4. Hezbollah’s first reaction was stammering, indicating its embarrassment. As usual, the organization tried to minimize the importance of the incident and blamed Israel for the explosion. According to Hezbollah’s (false) version, disproved by the videotape issued by the IDF, the explosion was caused by a shell in the garage of one of the village residents and caused only minor damage (Hezbollah’s Al-Intiqad website, October 13, 2009). Hezbollah also claimed, in contradiction to media reports, than only one person was injured (Al-Waed, October 13, 2009). Other sources within Hezbollah were quick to claim the explosion had been caused by an Israeli shell left during the second Lebanon war, ignoring the existence of the arms cache.
5. Note: Hezbollah reacted in the same fashion after an arms cache exploded in Khirbet Silim. Sheikh Naim Qassem, Hezbollah’s deputy secretary general, issued the false statement that ammunition left by the IDF during the second Lebanon war had exploded, claiming it had been left there in coordination with the Lebanese army. Thus, he claimed, the incident had been exaggerated by Israel and was not a violation of Security Council Resolution 1701.
The Lebanese army
6. As of this writing Lebanese parties have not seriously criticized Hezbollah for the explosion.
7. The day after the explosion, the Lebanese army said in a laconic statement that a shell had exploded in a house in Tair Filsay. It further stated that the Lebanese army had immediately imposed a security closure on the area and initiated an investigation of the events in cooperation with UNIFIL forces (Lebanese News Agency, October 13, 2009). (Note: The false version is the same as Hezbollah’s.) After the clash between Hezbollah and UNIFIL forces at Bir al-Sanasil, the Lebanese army announced it had begun an investigation. The so-called investigation did not the arms cache belonging to Hezbollah.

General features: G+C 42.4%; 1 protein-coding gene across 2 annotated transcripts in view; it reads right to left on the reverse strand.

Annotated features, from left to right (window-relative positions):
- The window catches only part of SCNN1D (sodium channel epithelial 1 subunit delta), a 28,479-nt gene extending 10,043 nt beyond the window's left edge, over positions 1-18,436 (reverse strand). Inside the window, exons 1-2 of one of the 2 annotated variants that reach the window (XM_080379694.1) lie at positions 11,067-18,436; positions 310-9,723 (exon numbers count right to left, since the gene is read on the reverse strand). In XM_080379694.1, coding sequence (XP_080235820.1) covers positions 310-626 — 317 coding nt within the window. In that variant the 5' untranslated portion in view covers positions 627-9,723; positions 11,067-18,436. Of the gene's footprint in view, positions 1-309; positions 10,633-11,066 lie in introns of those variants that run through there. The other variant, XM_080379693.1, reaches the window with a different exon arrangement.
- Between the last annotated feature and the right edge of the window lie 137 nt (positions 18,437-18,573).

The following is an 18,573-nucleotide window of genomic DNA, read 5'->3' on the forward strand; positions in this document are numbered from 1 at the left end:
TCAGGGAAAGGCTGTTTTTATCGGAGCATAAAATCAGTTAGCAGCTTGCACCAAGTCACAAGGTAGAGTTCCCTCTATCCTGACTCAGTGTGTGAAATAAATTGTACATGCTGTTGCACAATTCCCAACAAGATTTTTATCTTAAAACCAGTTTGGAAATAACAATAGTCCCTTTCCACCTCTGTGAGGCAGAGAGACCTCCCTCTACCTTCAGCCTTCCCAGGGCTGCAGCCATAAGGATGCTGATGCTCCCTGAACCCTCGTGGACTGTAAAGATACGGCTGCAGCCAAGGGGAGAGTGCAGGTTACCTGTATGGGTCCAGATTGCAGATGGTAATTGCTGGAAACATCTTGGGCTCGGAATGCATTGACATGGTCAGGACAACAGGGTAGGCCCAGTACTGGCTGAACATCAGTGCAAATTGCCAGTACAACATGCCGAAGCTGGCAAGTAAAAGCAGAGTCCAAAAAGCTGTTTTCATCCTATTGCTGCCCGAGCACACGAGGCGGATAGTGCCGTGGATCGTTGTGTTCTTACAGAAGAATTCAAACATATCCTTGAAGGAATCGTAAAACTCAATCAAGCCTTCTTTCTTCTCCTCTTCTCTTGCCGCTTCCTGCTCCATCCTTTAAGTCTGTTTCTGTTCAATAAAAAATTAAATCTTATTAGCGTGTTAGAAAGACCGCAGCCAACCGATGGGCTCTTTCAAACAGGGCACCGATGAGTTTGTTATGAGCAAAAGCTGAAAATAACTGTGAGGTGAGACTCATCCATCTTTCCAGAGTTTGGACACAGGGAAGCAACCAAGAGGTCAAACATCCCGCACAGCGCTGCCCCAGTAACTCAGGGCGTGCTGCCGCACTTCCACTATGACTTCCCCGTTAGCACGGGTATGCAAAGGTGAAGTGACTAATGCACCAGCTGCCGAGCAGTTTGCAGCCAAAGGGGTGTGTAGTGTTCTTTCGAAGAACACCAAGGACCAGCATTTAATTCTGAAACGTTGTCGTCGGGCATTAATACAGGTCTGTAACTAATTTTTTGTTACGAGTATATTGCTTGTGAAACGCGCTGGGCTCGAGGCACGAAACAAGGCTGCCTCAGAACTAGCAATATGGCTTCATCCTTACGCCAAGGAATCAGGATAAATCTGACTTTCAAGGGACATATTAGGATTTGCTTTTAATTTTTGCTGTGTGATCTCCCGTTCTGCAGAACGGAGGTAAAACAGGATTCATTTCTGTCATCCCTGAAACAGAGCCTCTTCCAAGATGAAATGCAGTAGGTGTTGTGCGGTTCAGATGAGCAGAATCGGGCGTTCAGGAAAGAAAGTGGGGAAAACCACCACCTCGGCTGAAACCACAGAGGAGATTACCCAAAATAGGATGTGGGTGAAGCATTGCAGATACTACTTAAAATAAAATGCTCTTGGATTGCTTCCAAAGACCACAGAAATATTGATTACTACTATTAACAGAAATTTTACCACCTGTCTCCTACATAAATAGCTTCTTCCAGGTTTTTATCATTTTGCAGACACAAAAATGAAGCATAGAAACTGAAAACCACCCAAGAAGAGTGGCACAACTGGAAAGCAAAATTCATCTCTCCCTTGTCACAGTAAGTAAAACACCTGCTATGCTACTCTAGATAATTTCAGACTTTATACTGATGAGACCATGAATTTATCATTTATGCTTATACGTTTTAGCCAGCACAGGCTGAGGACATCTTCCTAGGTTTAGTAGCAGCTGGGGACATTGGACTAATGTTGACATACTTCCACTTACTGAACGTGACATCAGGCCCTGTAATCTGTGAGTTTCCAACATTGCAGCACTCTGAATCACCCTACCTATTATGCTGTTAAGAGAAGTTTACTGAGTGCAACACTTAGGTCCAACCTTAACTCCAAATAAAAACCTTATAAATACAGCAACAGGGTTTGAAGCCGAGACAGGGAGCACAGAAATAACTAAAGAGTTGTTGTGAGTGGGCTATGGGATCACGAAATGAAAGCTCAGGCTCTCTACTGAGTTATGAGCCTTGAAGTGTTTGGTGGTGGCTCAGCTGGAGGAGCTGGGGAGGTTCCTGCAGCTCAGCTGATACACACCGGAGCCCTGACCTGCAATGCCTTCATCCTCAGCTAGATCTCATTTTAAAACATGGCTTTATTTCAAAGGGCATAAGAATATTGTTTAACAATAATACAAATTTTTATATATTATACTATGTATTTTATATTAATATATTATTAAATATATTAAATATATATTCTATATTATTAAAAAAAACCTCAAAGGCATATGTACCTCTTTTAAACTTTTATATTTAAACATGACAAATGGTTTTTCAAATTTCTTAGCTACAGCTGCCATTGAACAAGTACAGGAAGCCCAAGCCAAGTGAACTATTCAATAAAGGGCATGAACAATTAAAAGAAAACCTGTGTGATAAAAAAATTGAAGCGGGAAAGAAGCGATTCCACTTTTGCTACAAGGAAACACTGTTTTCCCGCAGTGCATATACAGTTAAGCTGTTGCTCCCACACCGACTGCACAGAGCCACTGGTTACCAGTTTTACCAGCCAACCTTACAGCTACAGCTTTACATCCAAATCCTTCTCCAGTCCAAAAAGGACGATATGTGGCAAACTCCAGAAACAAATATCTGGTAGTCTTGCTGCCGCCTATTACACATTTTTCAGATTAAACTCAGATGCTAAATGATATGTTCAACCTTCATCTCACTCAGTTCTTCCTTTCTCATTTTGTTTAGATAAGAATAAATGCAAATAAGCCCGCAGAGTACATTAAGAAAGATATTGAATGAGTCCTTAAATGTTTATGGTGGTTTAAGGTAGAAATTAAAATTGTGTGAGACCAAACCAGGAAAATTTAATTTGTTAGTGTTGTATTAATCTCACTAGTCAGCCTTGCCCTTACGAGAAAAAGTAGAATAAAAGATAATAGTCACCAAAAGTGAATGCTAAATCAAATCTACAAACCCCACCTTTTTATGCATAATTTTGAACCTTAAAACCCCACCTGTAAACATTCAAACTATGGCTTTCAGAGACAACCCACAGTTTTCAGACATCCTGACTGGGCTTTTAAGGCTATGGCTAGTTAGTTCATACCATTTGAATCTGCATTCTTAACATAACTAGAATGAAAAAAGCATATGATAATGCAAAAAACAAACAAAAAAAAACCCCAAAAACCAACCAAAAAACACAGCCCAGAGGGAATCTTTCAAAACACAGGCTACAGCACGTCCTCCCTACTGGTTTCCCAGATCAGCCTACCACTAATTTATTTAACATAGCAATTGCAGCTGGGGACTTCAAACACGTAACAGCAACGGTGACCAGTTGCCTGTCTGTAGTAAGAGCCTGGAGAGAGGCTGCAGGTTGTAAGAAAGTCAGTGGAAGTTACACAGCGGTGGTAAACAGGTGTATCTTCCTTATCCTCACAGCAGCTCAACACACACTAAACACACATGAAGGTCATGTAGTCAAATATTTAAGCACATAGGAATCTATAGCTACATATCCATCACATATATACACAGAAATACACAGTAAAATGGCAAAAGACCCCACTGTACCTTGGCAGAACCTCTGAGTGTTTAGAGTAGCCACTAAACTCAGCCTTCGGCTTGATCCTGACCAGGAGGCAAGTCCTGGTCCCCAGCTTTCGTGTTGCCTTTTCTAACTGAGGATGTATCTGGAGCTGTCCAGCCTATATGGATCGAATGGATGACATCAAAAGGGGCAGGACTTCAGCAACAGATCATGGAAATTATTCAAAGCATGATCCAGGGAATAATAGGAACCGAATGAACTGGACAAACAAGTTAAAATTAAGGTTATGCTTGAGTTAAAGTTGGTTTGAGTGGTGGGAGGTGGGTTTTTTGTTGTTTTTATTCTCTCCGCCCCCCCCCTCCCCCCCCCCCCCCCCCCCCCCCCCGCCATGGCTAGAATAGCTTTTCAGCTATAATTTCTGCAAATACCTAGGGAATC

8. Michael Williams, the UN envoy to the Middle East, said that the event was "seriously troubling” (Naharnet.com October 13, 2009). Note: The UNIFIL and UN responses to the explosion at Khirbet Silim were stronger, when UNIFIL spokesmen said that the explosion was a "serious violation” of Resolution 1701.
9. US Deputy Permanent Representative to the UN Alejandro Wolff told the UN that the continuing present of armed groups, including Hezbollah, in Lebanon was "a danger to international peace and security,” and that "armed elements, their assets and their weapons in south Lebanon pose a similar threat (Naharnet.com, October 15, 2009).
Israel’s complaints at the UN
10. Gavriella Shalev, Israel’s ambassador to the UN, lodged an urgent complaint with UN Secretary General Ban Ki-Moon and with the current president of the Security Council regarding the explosion of the arms cache. According to the complaint, it was the second explosion of a Hezbollah arms cache in three months. It was further proof that the organization stored illegal weapons south of the Litani River and was rebuilding its military infrastructure. Furthermore, Hezbollah was using the villagers as human shields and destroying evidence by using trucks to move military equipment from the site of the explosion to a nearby village.
11. According to the complaint, elements within the Lebanese army turn a blind eye to Hezbollah’s activities in south Lebanon. Israel, it said, regarded the Lebanese government as responsible for every incident occurring within its territory, and expected it to take serious measures to prevent Hezbollah from rearming. Ambassador Shalev demanded that UNIFIL investigate immediately and turn its findings over to the various parties involved as soon as possible.